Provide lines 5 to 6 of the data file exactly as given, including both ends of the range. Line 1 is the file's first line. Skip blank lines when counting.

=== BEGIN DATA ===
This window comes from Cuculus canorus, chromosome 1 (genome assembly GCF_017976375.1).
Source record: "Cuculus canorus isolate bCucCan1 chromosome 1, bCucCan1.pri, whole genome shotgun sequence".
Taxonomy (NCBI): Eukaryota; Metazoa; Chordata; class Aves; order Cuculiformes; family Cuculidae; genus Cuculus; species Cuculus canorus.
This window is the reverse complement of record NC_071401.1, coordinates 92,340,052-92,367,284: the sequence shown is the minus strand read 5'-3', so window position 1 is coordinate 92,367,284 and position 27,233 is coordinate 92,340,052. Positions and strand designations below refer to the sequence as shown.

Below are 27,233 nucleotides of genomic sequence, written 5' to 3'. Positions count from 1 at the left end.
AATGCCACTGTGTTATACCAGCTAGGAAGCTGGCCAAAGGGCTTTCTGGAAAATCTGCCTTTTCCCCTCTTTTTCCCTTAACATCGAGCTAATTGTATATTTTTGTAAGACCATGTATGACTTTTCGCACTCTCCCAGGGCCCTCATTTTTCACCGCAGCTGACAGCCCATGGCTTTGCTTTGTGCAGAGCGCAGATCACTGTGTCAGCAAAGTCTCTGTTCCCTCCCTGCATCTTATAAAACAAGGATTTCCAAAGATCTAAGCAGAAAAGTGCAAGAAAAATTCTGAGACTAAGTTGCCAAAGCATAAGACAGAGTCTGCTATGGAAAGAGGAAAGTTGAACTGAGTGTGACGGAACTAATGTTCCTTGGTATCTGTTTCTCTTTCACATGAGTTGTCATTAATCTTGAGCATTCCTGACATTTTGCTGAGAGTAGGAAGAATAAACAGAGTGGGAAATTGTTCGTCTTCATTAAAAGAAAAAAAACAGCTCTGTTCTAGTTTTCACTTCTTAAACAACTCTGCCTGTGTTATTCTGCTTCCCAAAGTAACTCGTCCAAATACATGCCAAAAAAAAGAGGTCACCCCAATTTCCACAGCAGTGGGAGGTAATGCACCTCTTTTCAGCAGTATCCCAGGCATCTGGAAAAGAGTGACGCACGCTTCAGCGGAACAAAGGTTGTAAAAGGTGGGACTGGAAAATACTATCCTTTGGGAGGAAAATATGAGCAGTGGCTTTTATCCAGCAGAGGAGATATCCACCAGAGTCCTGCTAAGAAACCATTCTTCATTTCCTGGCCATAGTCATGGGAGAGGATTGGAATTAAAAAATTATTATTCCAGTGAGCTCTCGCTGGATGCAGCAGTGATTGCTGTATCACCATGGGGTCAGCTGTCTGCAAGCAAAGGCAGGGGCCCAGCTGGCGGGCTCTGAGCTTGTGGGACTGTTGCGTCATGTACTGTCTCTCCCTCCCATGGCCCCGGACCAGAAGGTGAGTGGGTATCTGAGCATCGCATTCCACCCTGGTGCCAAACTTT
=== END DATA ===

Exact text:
Below are 27,233 nucleotides of genomic sequence, written 5' to 3'. Positions count from 1 at the left end.
AATGCCACTGTGTTATACCAGCTAGGAAGCTGGCCAAAGGGCTTTCTGGAAAATCTGCCTTTTCCCCTCTTTTTCCCTTAACATCGAGCTAATTGTATATTTTTGTAAGACCATGTATGACTTTTCGCACTCTCCCAGGGCCCTCATTTTTCACCGCAGCTGACAGCCCATGGCTTTGCTTTGTGCAGAGCGCAGATCACTGTGTCAGCAAAGTCTCTGTTCCCTCCCTGCATCTTATAAAACAAGGATTTCCAAAGATCTAAGCAGAAAAGTGCAAGAAAAATTCTGAGACTAAGTTGCCAAAGCATAAGACAGAGTCTGCTATGGAAAGAGGAAAGTTGAACTGAGTGTGACGGAACTAATGTTCCTTGGTATCTGTTTCTCTTTCACATGAGTTGTCATTAATCTTGAGCATTCCTGACATTTTGCTGAGAGTAGGAAGAATAAACAGAGTGGGAAATTGTTCGTCTTCATTAAAAGAAAAAAAACAGCTCTGTTCTAGTTTTCACTTCTTAAACAACTCTGCCTGTGTTATTCTGCTTCCCAAAGTAACTCGTCCAAATACATGCCAAAAAAAAGAGGTCACCCCAATTTCCACAGCAGTGGGAGGTAATGCACCTCTTTTCAGCAGTATCCCAGGCATCTGGAAAAGAGTGACGCACGCTTCAGCGGAACAAAGGTTGTAAAAGGTGGGACTGGAAAATACTATCCTTTGGGAGGAAAATATGAGCAGTGGCTTTTATCCAGCAGAGGAGATATCCACCAGAGTCCTGCTAAGAAACCATTCTTCATTTCCTGGCCATAGTCATGGGAGAGGATTGGAATTAAAAAATTATTATTCCAGTGAGCTCTCGCTGGATGCAGCAGTGATTGCTGTATCACCATGGGGTCAGCTGTCTGCAAGCAAAGGCAGGGGCCCAGCTGGCGGGCTCTGAGCTTGTGGGACTGTTGCGTCATGTACTGTCTCTCCCTCCCATGGCCCCGGACCAGAAGGTGAGTGGGTATCTGAGCATCGCATTCCACCCTGGTGCCAAACTTT